In downtown Manchester, and around NH, coyote sightings on the rise
MANCHESTER — Pond Drive is the type of neighborhood where everyone knows everyone. So when Jim Keane caught a glimpse of his newest neighbor in the headlights of his truck one recent Saturday night, he was surprised.
“I was like, ‘What?' — I know what a coyote looks like. I've seen them in Arizona. That was a coyote,” he said.
While the thought of a coyote traversing a busy and populated area like the one in and around Goffs Falls Road — near Anthem Blue Cross Blue Shield, Brown Avenue and Manchester-Boston Regional Airport — may sound ridiculous, officials with New Hampshire Fish and Game aren't surprised at all.
“It's not unusual to hear of a sighting in an area like that,” said Patrick Tate, a wildlife biologist with NH Fish and Game. “You hear about them statewide. As long as the essentials are there — food, water, and shelter — they will make a go of it. The population there, the sound of planes overhead — if the essentials are there, they will adapt to make it home. They can learn to live on the outer edges of the city.”
Tate said that sightings of Eastern coyotes typically increase this time of year, the animal's breeding season. They can also increase after a coyote has a litter of pups. Sightings usually take place at night, but reports of coyotes spotted during the day typically increase once their young are born.
That news has Keane concerned.
“There's a daycare school right up the hill,” said Keane. “There are kids who walk through this neighborhood to school. I walked through here to school. They and their parents need to be aware that these coyotes are around.”
Each call we get is legit,” said Parker Hall, a wildlife biologist with the U.S. Department of Agriculture's Wildlife Service in Concord. “It fluctuates all throughout the state. You can pretty much bet all neighborhoods have coyotes, whether they know it or not. They're not going to be huge or large populations, but they're very, very adaptable.”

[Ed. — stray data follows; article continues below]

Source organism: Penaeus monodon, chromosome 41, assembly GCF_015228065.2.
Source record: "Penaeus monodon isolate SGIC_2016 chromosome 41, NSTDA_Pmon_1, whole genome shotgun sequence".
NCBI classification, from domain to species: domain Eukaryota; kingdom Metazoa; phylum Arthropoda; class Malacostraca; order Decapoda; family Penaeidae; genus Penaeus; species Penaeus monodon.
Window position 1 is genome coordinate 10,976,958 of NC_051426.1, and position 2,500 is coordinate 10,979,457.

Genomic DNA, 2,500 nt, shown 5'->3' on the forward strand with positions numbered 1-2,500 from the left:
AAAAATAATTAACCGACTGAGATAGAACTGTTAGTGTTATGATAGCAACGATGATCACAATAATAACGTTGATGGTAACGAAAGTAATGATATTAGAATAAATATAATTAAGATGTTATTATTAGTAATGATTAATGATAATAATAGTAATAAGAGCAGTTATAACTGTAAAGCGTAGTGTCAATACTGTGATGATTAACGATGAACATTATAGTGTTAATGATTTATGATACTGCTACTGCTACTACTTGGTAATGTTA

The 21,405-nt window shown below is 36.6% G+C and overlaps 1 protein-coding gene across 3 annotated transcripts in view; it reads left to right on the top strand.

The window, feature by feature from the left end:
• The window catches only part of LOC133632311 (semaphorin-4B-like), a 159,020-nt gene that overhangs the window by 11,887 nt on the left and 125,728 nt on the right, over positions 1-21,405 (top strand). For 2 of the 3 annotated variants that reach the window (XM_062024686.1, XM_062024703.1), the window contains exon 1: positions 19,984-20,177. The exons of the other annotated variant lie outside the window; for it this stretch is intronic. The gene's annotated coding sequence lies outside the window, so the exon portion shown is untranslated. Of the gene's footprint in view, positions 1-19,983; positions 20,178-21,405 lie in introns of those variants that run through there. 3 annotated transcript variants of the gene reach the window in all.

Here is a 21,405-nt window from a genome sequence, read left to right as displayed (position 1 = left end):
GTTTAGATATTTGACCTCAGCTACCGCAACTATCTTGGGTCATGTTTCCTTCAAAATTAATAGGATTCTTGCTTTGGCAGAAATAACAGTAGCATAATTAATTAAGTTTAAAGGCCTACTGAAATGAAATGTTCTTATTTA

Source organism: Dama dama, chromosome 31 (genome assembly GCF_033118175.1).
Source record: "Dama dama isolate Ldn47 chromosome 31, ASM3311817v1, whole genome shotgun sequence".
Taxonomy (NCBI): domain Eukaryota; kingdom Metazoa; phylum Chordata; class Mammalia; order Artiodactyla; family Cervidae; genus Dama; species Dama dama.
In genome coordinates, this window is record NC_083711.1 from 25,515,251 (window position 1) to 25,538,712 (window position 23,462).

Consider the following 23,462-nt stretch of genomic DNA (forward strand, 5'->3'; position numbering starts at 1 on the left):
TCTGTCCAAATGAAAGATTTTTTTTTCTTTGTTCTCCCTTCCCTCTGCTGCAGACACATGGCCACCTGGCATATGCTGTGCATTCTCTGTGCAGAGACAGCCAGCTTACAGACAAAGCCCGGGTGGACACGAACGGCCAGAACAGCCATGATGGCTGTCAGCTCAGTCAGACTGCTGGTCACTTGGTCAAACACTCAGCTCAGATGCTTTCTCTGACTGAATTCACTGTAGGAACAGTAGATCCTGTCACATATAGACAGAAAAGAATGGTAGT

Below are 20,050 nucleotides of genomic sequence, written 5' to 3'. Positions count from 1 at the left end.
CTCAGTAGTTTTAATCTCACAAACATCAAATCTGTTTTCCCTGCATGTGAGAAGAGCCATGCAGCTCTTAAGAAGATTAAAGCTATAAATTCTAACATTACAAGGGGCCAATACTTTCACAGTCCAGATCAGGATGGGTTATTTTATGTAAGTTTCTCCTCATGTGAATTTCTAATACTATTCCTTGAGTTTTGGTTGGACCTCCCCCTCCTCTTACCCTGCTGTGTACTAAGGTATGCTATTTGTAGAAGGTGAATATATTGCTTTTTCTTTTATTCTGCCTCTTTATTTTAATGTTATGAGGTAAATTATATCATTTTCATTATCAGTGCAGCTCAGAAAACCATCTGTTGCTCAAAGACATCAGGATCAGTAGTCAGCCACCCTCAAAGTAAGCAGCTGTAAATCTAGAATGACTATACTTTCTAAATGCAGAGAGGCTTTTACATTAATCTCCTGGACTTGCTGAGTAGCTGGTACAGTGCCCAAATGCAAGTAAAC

Hall said every year, as the snow begins to melt, he and his colleagues begin getting calls reporting sightings.
“This is the time of year when our complaints start to ramp up a little bit — this is the time of year when it's hard on coyotes living in the wild,” he said. “It's a stressful time for them. Food is scarcer at this time of year. It's probably a little easier on them this year because they can get to the ground and eat mice and rats,”
Keane described the animal he saw as being about 5 feet long, and weighing roughly 50 pounds. Tate said the typical Eastern coyote averages between 30 and 40 pounds, and can look bigger than it actually is.
“The hair in their fur can stand about two inches long,” said Tate.
Keane said he has heard from friends, and seen postings online, regarding missing pets.
Hall said it's entirely possible that coyotes are to blame.
“We get a lot of reports of that,” said Hall. “Cats are an easy prey for coyotes — especially the young that don't know how to fend for themselves other than climbing trees. They're pretty defenseless. They'll go after a small dog, a lap dog, that's just a few pounds. Anything larger than that, and a coyote's not likely to tangle with it. They're wild animals. They have to weigh whether it's worth it to tangle with an animal their size or bigger — they don't have the luxury of going to the veterinarian if they get hurt.”
Tate said that the Pond Drive area is actually an ideal location for the coyotes to establish a territory.
“You have the Cohas Marsh area right there, along the edge of the airport,” said Tate. “That would feature water, brush and small animals for them to feed on.”
In January, a Barrington woman reported watching a coyote take her 17-pound Sheltie into the woods. Also in January, Alex Cazmay, 9, of Atkinson, said she was bitten by a coyote while visiting friends in Haverhill, Mass.
Keane says the increased development through the area has likely pushed the animals into his neighborhood.
“I was talking to some friends, and this one guy said with all the development on the hillside at Crystal Lake, we're getting coyotes all the time now,” said Keane. “He said we've had two or three go through our yard, and someone else saw one come through with seven pups. I had no idea. My grandfather lives here. He's lived here 68 years — he's never seen a coyote.”
New Hampshire Union Leader Reporter Doug Alden contributed to this story.
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